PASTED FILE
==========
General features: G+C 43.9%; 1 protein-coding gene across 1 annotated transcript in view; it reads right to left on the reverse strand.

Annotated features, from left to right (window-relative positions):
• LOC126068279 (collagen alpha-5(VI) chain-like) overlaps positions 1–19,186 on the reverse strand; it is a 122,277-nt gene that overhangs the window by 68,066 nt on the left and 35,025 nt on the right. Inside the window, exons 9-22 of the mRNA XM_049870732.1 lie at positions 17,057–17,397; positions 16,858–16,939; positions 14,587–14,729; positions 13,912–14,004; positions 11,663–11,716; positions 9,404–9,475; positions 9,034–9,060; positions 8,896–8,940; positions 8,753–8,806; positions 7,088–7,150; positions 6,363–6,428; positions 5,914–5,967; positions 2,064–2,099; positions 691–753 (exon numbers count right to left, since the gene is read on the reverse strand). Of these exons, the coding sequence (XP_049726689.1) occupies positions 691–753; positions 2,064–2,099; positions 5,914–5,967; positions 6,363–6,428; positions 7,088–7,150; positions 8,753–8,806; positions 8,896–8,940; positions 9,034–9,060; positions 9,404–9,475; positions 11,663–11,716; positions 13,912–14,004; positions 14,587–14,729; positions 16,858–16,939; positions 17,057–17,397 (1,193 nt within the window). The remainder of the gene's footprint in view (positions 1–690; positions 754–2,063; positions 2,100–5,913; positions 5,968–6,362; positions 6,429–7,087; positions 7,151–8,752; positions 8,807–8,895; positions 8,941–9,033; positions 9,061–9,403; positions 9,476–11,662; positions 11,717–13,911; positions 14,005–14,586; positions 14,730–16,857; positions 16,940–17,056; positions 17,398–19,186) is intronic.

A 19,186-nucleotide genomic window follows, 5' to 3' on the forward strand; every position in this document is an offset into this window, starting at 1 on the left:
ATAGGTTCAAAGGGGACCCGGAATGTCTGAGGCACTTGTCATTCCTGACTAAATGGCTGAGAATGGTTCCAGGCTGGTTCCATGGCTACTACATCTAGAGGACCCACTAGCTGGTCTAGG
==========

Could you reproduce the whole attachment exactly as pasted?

General features: G+C 43.9%; 1 protein-coding gene across 1 annotated transcript in view; it reads right to left on the reverse strand.

Annotated features, from left to right (window-relative positions):
• LOC126068279 (collagen alpha-5(VI) chain-like) overlaps positions 1–19,186 on the reverse strand; it is a 122,277-nt gene that overhangs the window by 68,066 nt on the left and 35,025 nt on the right. Inside the window, exons 9-22 of the mRNA XM_049870732.1 lie at positions 17,057–17,397; positions 16,858–16,939; positions 14,587–14,729; positions 13,912–14,004; positions 11,663–11,716; positions 9,404–9,475; positions 9,034–9,060; positions 8,896–8,940; positions 8,753–8,806; positions 7,088–7,150; positions 6,363–6,428; positions 5,914–5,967; positions 2,064–2,099; positions 691–753 (exon numbers count right to left, since the gene is read on the reverse strand). Of these exons, the coding sequence (XP_049726689.1) occupies positions 691–753; positions 2,064–2,099; positions 5,914–5,967; positions 6,363–6,428; positions 7,088–7,150; positions 8,753–8,806; positions 8,896–8,940; positions 9,034–9,060; positions 9,404–9,475; positions 11,663–11,716; positions 13,912–14,004; positions 14,587–14,729; positions 16,858–16,939; positions 17,057–17,397 (1,193 nt within the window). The remainder of the gene's footprint in view (positions 1–690; positions 754–2,063; positions 2,100–5,913; positions 5,968–6,362; positions 6,429–7,087; positions 7,151–8,752; positions 8,807–8,895; positions 8,941–9,033; positions 9,061–9,403; positions 9,476–11,662; positions 11,717–13,911; positions 14,005–14,586; positions 14,730–16,857; positions 16,940–17,056; positions 17,398–19,186) is intronic.

A 19,186-nucleotide genomic window follows, 5' to 3' on the forward strand; every position in this document is an offset into this window, starting at 1 on the left:
ATAGGTTCAAAGGGGACCCGGAATGTCTGAGGCACTTGTCATTCCTGACTAAATGGCTGAGAATGGTTCCAGGCTGGTTCCATGGCTACTACATCTAGAGGACCCACTAGCTGGTCTAGG